Celtic spirituality

Please bookmark this module:   Facebook   Twitter


 Columba, Holy Island

The Christ faith first spread in the British Isles among the Celtic peoples. But how did the Celts (peoples from central Europe) come to be in Britain in the first place? And what happened to the Celtic version of the Christian faith in Britain? This page explains.

The pagan Celts occupied central and western Europe for many centuries before the time of Christ, but Roman troops eventually pushed them to the western fringes of the continent. They settled in Britain, Ireland and Gaul (France).

It was among the Celtic peoples that Christianity first came to Britain.

When the Roman forces withdrew from Britain around the year 410, Christianity nearly died out. However, Christ-like personalities established loving Christian communities to which multitudes responded. They included St Martin (in France), St Ninian (in Scotland), St Patrick and St Brigid (in Ireland), St Illtyd, St Samson and St David (in Wales and Brittany).

In the 6th century, Ireland became “a land of saints and scholars” and sent out “wanderers for the love of God” across Europe. St Columba established a monastery on the island of Iona in Scotland.

At the same time, pagan Anglo-Saxons (the English) colonised what is now England. In the year 631, St Aidan was sent from Iona to evangelise them from the island of Lindisfarne, on England’s north-east coast. Lindisfarne missionaries won the hearts of the English and reached as far south as London.

The Pope also sent a mission to the English, led by Augustine. In 664, the rules of the Roman mission were laid upon the English, and later upon all Britain and Ireland. Anglo-Saxon Christian leaders trained by Aidan’s mission, notably Cuthbert and Hilda, accepted the new framework but maintained the Celtic spirituality.

This spirituality went underground, but something of its spirit surfaced in the poetry, customs or household prayers in the western Celtic fringes. Many of these poems and prayers were gathered in the 19th century to form a collection known as The Carmina Gadelica.

In 1938, George McCleod, a Church of Scotland minister, rebuilt Iona’s ancient abbey, fulfilling a prophecy of St Columba, and founded the modern Iona Community. Since the 1980s, Celtic-style books of prayers by David Adam, vicar of Lindisfarne, have became widely popular, as have a wave of books about Celtic Christianity, study courses, and Celtic interest networks.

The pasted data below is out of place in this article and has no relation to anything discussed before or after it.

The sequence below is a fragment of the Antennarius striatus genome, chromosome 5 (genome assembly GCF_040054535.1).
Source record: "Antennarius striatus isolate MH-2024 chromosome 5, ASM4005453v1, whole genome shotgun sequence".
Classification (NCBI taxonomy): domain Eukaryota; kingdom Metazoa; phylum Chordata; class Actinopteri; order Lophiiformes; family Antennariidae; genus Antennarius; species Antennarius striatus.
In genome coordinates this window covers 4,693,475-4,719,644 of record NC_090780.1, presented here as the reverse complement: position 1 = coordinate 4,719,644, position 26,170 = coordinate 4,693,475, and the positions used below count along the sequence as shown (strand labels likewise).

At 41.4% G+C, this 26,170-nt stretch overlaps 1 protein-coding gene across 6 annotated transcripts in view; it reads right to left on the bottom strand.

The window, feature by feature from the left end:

If you would like to know more about Celtic Christianity, click here to visit the e-library at The Centre for the Study of Religion in Celtic Societies at the University of Wales.

Back to the top
Bookmark this page: del.icio.us Favicon  Digg Favicon  Facebook Favicon  Reddit Favicon  StumbleUpon Favicon  Technorati Favicon

Search rejesus

About this module

Early Christianity in Celtic lands had a more natural, less imperial feel than it did elsewhere and it’s spirituality is reviving today. Read here about its history, themes, places and prayers.

This has a strong sense of God’s presence in creation and in everyday life, celebrates God through all the senses, releases creativity, respects both women’s and men’s gifts and values contemplation.

Ray Simpson lives and works on Holy Island in Northumbria. He is the author of Exploring Celtic Spirituality and Celtic Blessings. Our thanks go to him for his contribution to this module.

Categories: Spirituality, Experiential,


Module contents

arrow Introduction to Celtic Christianity

arrow History

arrow Themes

arrow Places

arrow Prayers

arrow Blessings

arrow Books

Related modules

RJ is hiring

Rejesus is looking for new content contributors: artists, writers, thinkers, coders, film makers, creatives. If you have a great proposal get in contact.


arrow Art & image

arrow Articles

arrow Biographical

arrow Downloads

arrow Experiential

arrow How to

arrow Interactive

arrow Interviews

arrow Poetry

arrow Reviews

arrow Seasonal

arrow Sound & vision

If you've found something useful on this site, or use it regularly as a resource, please make a donation here to help us continue.

Latest Blog posts

Time out in the quiet lane

I never cease to be amazed at the wisdom which politicians seem to be able to draw on after they… more

Conkers and faith

Horse chestnut seeds, high vis jacket, goggles, gardening gloves - it means just one thing: the conker season is here.… more

The last thing we need is more hate

What is your first thought when a stranger comes towards you? Is it friendly or fearful, hostile or welcoming? Do… more

Seeing things differently at www.mysticchrist.co.uk

christian prayer christmas faith abolitionist auschwitz celtic foodball text message forgiveness timeline simon taylor photo poverty quiz cross sayings interaction workplace amen jerusalem happiness office slum friar golf veronica theology artist nun animation global warming war poor quotable pdf bishop mother teresa saint nature interview poet exercise course freedom astrophysicist photographer clouds plants mark
This is a static version of the site. Some content is no longer functional.
© rejesus 2002 to 2017
Powered by ExpressionEngine
Design by Embody